Sunday, May 31, 2009

The Bath & The Mirror: Religious Power Play?

This Paris exhibit, "The Bath and The Mirror" sounds fascinating! Interesting, though, that this exhibit seems to offer physical refutation to an article about the history of bathing published in The Smithsonian magazine as recently as 1991:

In response to the debauchery of Roman baths, the early Christian church frequently discouraged cleanliness. “To those that are well, and especially to the young,” Saint Benedict in the sixth century commanded, “bathing shall seldom be permitted.”

Living unwashed were saints, the masses, and monarchs alike. Saint Francis of Assisi considered an unwashed body a stinking badge of piety.

“The fathers of the early church equated bodily cleanliness with the luxuries, materialism, paganism and what’s been called ‘the monstrous sensualities’ of Rome,” explains Professor Greene [V. W. Greene, a professor of epidemiology at the Ben Gurion Medical School in Beersheva, Israel].

Within a few centuries, the public and private sanitation practices of Greece and Rome were forgotten; or, as Greene adds, were “deliberately repressed.”

Europe during the Middle Ages, it’s often been said, went a thousand years without a bath.

The article does go on to mention that monasteries, however, as guardians of knowledge, "preserved some of Rome’s hydrological technology and cleanliness habits pointing out that Christchurch Monastery at Canterbury had elaborate plumbing laid in 1150 CE. -
—“Cleanliness has only recently become a virtue” by Jay Stuller, February, 1991, issue of Smithsonian, pages 126-135. Abstracted in web post, "Ablutions and Bathing: Historical Perspectives" ,

As we see by the beautiful toilette articles displayed in this new exhibit, however, bathing, like other social "perks", continued to be enjoyed by the wealthy elite, despite its vilification for the masses.

I think the early church was simply trying to control the social gatherings of the general population by its prohibition on bathing. The morality issues were just an excuse. The bathing ritual as practiced in ancient Rome and elsewhere was considered more a social activity than personal hygiene. It was often said that more business was conducted in the baths than in the streets. In my opinion, the embrace of Christianity by Constantine and others was simply a political strategy to control the Roman mob in the first place and subsequent repression of activities whereby the common man could improve their circumstance like education and "networking" in the bath house were simply repressed to ensure the continuance of the existing power structure.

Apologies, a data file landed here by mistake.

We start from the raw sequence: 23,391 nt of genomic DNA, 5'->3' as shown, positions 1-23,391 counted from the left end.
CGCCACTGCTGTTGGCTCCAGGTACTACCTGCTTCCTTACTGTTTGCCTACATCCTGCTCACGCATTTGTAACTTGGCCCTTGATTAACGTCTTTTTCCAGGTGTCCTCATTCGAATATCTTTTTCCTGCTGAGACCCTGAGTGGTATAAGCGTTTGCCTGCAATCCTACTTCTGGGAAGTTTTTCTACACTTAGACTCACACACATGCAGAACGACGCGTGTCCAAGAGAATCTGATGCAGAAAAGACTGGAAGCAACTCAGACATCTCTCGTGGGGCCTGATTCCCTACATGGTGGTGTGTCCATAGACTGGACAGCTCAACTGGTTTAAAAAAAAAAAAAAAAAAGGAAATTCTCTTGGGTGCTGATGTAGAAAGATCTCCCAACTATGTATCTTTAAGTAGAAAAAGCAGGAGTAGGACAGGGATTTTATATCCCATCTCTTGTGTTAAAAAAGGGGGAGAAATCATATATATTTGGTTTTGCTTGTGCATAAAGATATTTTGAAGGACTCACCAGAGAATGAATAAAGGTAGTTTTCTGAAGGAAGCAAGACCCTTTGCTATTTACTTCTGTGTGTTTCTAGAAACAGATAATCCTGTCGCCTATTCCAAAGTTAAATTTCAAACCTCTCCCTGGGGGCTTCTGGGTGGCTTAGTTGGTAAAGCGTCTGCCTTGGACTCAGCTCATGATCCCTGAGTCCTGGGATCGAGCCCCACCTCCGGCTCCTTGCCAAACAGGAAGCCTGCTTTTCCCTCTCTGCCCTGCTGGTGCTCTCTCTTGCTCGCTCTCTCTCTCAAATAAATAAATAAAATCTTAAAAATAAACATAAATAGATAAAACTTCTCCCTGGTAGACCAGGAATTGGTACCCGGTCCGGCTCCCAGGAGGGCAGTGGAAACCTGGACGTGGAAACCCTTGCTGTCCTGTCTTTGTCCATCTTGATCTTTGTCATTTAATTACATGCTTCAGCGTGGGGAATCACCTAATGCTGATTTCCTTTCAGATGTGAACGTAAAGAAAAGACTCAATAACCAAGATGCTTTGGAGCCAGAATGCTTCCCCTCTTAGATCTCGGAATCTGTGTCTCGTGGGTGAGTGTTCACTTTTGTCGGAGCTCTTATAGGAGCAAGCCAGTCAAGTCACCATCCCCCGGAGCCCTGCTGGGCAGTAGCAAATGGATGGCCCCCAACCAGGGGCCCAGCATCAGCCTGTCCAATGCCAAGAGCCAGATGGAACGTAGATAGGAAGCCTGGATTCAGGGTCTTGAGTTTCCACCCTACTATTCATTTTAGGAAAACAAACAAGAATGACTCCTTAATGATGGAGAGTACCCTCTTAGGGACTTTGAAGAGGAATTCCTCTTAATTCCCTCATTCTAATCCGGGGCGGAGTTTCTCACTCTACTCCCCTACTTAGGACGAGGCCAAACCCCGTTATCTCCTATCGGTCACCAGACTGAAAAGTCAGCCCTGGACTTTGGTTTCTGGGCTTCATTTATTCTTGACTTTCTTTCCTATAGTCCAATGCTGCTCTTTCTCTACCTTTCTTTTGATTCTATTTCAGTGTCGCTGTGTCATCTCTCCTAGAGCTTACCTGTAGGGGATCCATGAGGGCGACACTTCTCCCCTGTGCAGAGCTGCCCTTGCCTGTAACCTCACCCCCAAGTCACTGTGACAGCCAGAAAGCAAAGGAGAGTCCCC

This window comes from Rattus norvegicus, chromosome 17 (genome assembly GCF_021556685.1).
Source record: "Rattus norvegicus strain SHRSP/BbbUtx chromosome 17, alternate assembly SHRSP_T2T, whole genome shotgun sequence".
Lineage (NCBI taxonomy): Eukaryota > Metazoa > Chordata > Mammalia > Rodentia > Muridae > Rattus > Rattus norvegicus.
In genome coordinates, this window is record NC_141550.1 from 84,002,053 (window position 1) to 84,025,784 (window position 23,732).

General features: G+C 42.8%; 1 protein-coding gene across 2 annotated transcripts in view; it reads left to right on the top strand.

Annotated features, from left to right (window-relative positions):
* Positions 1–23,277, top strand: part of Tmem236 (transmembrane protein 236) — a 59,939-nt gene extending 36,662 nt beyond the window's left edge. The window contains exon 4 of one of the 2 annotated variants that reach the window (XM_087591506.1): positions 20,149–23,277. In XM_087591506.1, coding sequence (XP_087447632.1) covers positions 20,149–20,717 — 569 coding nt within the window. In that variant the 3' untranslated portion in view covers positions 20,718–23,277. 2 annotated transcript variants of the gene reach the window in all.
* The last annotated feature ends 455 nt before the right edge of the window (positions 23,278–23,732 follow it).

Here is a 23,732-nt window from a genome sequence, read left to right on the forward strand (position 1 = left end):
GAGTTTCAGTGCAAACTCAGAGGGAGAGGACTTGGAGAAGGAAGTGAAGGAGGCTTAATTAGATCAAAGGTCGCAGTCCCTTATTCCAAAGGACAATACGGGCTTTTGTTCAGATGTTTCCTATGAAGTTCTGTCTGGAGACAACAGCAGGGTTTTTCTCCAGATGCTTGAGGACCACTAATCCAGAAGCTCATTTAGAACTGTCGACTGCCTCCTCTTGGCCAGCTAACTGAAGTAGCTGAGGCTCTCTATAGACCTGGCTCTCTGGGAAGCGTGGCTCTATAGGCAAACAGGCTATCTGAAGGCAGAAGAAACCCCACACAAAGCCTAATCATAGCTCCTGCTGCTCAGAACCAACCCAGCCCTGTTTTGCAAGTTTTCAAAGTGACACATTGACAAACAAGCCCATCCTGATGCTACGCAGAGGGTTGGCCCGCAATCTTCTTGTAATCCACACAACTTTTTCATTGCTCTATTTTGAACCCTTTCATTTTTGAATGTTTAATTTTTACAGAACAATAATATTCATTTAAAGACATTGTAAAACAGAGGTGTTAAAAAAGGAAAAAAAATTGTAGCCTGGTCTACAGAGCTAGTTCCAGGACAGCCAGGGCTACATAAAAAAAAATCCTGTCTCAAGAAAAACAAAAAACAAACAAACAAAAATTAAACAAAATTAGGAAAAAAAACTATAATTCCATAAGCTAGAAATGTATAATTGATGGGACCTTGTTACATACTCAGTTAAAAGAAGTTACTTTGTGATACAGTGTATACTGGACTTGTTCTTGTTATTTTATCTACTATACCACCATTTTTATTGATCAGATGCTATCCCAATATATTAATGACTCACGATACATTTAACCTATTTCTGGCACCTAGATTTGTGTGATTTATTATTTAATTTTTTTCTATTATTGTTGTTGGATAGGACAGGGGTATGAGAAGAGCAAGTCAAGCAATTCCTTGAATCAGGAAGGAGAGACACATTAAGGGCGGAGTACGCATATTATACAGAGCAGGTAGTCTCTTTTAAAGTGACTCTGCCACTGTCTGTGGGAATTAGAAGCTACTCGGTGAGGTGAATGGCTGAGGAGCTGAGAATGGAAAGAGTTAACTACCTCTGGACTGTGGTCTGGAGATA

The despotic emperors of the 4th, 5th, and 6th centuries had, for all practical purposes, already demasculated the Senate to the point that many magistracies were filled from the equestrian ranks or even lower. This meant that the emperors had to control an increasing number of subordinate administrators (and their kinsmen) rather than the select few of the earlier oligarchic senate. So, with the emperor as head of the church - the pontifex maximus - it is hardly surprising that he turned to the church to assist him in this regard.

The exhibit at the National Medieval Museum (Musée de Cluny) and the National Renaissance Museum at the Chateau d'Ecouen explores daily rituals around bathing and grooming from the Greco-Roman era through the Renaissance... an impeccably curated and fascinating glimpse into Roman Empire hairstyles and bathing rituals, formulas pre-modern Europeans used to make balms, unguents, rouges and other early beauty regimes, and artistic representations of beauty and grooming through the Renaissance period. It also debunks the myth that no one so much as approached a bath or wore makeup during the "dark ages", showing how social bathing and grooming rituals simply went underground in the medieval period, as the powerful Christian church regarded such rituals as potentially sinful.

Part of the exhibit at the Musée de Cluny is held at the newly reopened Gallo-Roman frigidarium, which once housed a public bath during the period when Paris was Lutetia, part of the Roman empire. - More:

The exhibit also includes information about 144 powders, unguents, and other cosmetic materials that have been excavated from various sites, many reconstituted and displayed in recovered glass or ceramic containers.

Although the grooming rituals were no longer public, I wouldn't exactly say the wealthy went out of their way to hide this activity, as evidenced by the rise in popularity of the nude portrait in the 16th century.

[Image - Lady at her toilette. Ecole de Fontainebleau. 1560 CE]

Post a Comment